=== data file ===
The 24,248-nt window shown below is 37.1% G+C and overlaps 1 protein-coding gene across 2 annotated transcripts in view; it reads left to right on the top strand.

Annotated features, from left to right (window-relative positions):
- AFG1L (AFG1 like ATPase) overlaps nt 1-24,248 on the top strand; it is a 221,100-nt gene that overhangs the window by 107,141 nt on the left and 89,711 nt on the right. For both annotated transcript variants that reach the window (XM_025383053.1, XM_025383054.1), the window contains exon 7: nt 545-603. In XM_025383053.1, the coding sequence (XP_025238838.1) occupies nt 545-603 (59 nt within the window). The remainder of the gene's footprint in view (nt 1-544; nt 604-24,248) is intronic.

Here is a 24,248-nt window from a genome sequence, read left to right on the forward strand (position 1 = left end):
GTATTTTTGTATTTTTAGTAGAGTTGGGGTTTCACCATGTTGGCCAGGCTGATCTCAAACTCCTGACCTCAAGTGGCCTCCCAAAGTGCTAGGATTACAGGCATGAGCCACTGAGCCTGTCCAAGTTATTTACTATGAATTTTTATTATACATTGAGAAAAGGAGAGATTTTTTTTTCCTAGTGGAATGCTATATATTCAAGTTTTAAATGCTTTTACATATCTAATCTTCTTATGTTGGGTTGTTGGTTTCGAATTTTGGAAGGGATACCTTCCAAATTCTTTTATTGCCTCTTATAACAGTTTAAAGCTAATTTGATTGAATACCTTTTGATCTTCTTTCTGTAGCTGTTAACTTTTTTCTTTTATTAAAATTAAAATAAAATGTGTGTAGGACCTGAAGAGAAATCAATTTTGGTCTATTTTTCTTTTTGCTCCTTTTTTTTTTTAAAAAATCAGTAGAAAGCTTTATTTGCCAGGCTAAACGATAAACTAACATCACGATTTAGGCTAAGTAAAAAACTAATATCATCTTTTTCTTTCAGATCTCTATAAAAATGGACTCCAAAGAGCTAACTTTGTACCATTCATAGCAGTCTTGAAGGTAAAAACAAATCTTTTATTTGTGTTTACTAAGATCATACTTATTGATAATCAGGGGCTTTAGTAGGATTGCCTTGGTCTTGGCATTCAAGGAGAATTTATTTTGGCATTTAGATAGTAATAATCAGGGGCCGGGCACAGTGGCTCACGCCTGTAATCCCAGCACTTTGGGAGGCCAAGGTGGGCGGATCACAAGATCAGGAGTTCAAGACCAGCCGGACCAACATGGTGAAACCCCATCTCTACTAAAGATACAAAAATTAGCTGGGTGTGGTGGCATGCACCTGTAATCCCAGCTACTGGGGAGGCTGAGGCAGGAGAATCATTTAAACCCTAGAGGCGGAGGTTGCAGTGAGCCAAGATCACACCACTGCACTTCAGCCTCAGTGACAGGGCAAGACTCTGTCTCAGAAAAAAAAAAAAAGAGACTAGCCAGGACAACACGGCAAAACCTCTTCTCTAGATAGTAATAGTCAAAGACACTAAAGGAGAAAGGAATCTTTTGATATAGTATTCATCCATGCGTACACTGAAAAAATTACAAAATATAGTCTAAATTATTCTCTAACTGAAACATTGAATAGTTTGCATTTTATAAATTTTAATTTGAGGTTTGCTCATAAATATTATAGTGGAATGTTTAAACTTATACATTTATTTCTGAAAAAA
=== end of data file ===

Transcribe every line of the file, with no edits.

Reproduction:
The 24,248-nt window shown below is 37.1% G+C and overlaps 1 protein-coding gene across 2 annotated transcripts in view; it reads left to right on the top strand.

Annotated features, from left to right (window-relative positions):
- AFG1L (AFG1 like ATPase) overlaps nt 1-24,248 on the top strand; it is a 221,100-nt gene that overhangs the window by 107,141 nt on the left and 89,711 nt on the right. For both annotated transcript variants that reach the window (XM_025383053.1, XM_025383054.1), the window contains exon 7: nt 545-603. In XM_025383053.1, the coding sequence (XP_025238838.1) occupies nt 545-603 (59 nt within the window). The remainder of the gene's footprint in view (nt 1-544; nt 604-24,248) is intronic.

Here is a 24,248-nt window from a genome sequence, read left to right on the forward strand (position 1 = left end):
GTATTTTTGTATTTTTAGTAGAGTTGGGGTTTCACCATGTTGGCCAGGCTGATCTCAAACTCCTGACCTCAAGTGGCCTCCCAAAGTGCTAGGATTACAGGCATGAGCCACTGAGCCTGTCCAAGTTATTTACTATGAATTTTTATTATACATTGAGAAAAGGAGAGATTTTTTTTTCCTAGTGGAATGCTATATATTCAAGTTTTAAATGCTTTTACATATCTAATCTTCTTATGTTGGGTTGTTGGTTTCGAATTTTGGAAGGGATACCTTCCAAATTCTTTTATTGCCTCTTATAACAGTTTAAAGCTAATTTGATTGAATACCTTTTGATCTTCTTTCTGTAGCTGTTAACTTTTTTCTTTTATTAAAATTAAAATAAAATGTGTGTAGGACCTGAAGAGAAATCAATTTTGGTCTATTTTTCTTTTTGCTCCTTTTTTTTTTTAAAAAATCAGTAGAAAGCTTTATTTGCCAGGCTAAACGATAAACTAACATCACGATTTAGGCTAAGTAAAAAACTAATATCATCTTTTTCTTTCAGATCTCTATAAAAATGGACTCCAAAGAGCTAACTTTGTACCATTCATAGCAGTCTTGAAGGTAAAAACAAATCTTTTATTTGTGTTTACTAAGATCATACTTATTGATAATCAGGGGCTTTAGTAGGATTGCCTTGGTCTTGGCATTCAAGGAGAATTTATTTTGGCATTTAGATAGTAATAATCAGGGGCCGGGCACAGTGGCTCACGCCTGTAATCCCAGCACTTTGGGAGGCCAAGGTGGGCGGATCACAAGATCAGGAGTTCAAGACCAGCCGGACCAACATGGTGAAACCCCATCTCTACTAAAGATACAAAAATTAGCTGGGTGTGGTGGCATGCACCTGTAATCCCAGCTACTGGGGAGGCTGAGGCAGGAGAATCATTTAAACCCTAGAGGCGGAGGTTGCAGTGAGCCAAGATCACACCACTGCACTTCAGCCTCAGTGACAGGGCAAGACTCTGTCTCAGAAAAAAAAAAAAAGAGACTAGCCAGGACAACACGGCAAAACCTCTTCTCTAGATAGTAATAGTCAAAGACACTAAAGGAGAAAGGAATCTTTTGATATAGTATTCATCCATGCGTACACTGAAAAAATTACAAAATATAGTCTAAATTATTCTCTAACTGAAACATTGAATAGTTTGCATTTTATAAATTTTAATTTGAGGTTTGCTCATAAATATTATAGTGGAATGTTTAAACTTATACATTTATTTCTGAAAAAA